According to a new study, there may be hope for individuals suffering from treatment resistant depression. The double-blind study, called BROADEN(TM) (BROdmann Area 25 DEep brain Neuromodulation), analyzed the effects of deep brain stimulation (DBS) on people with severe depression. This specialized therapy does not rely on any medication. Instead, it utilizes an implanted device that stimulates specific areas of the brain, much like a pacemaker does for the heart. This is the first study of a non-medication therapy that has been proven to be safe and effective in treating major depressive disorder (MDD).
This revolutionary system consists of three chief components; a neurostimulator, which is approximately the size of a pocket watch, houses the battery and electronics that create the brain pulsations, a programmer, which resembles a carâ€™s keyless entry remote, allows modifications and regulation to be done remotely, and a patient controller, which is a compact device that enables patients to turn the neurostimulator on and off.
In addition to these components, there is a network of leads and extensions which are surgically placed in the brain to transmit currents and signals. Then the neurostimulator is implanted just beneath the skin in the chest. Once fully the entire system is implanted and fully functional health care practitioner programs the neurostimulator.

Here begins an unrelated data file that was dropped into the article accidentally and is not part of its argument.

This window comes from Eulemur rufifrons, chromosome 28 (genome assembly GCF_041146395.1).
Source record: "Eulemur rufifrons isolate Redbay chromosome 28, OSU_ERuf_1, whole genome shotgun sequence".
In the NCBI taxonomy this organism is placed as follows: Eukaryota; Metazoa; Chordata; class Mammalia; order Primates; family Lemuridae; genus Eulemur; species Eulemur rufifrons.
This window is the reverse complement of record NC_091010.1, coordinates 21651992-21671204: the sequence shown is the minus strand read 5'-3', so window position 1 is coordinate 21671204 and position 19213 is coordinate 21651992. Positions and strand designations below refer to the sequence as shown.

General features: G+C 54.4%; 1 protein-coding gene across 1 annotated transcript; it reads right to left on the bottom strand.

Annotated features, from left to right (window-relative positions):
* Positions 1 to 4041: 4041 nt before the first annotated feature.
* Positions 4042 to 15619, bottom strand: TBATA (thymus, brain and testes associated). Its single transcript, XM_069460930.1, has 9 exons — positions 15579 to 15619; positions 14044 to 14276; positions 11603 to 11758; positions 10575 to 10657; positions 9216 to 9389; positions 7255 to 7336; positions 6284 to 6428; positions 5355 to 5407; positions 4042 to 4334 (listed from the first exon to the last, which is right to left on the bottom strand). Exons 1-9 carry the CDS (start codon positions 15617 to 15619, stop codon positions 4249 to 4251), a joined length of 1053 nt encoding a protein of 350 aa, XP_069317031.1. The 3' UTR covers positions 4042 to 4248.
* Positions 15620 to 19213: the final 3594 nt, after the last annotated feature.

Not everyone suffering from depression was a candidate for this study. Only patients who matched a precise profile were granted the opportunity to participate in the Broaden study. Patients were required to be within the age range of 21 and 70 years old and have a history of major depressive disorder (MDD), beginning prior to age 45. Patients were also obligated to have tried a minimum of four different medications in conjunction with other forms of therapy.
It is estimated by the National Institute of Mental Health (NIMH) that individuals in excess of 21 million suffer from a depressive disorder. Of these, nearly 4 million people are believed to have symptoms so severe that medications and other forms of therapy are essentially useless to manage. With such a broad spectrum of people in search of help to control or eliminate this debilitating condition, deep brain stimulation could provide a level of relief unlike any other. While not a cure, this promising treatment opens up a world of possibilities and it could be the gateway to a highly sought-after cure. Time will tell if this type of therapy will become a mainstream treatment and it will be interesting to see what comes next.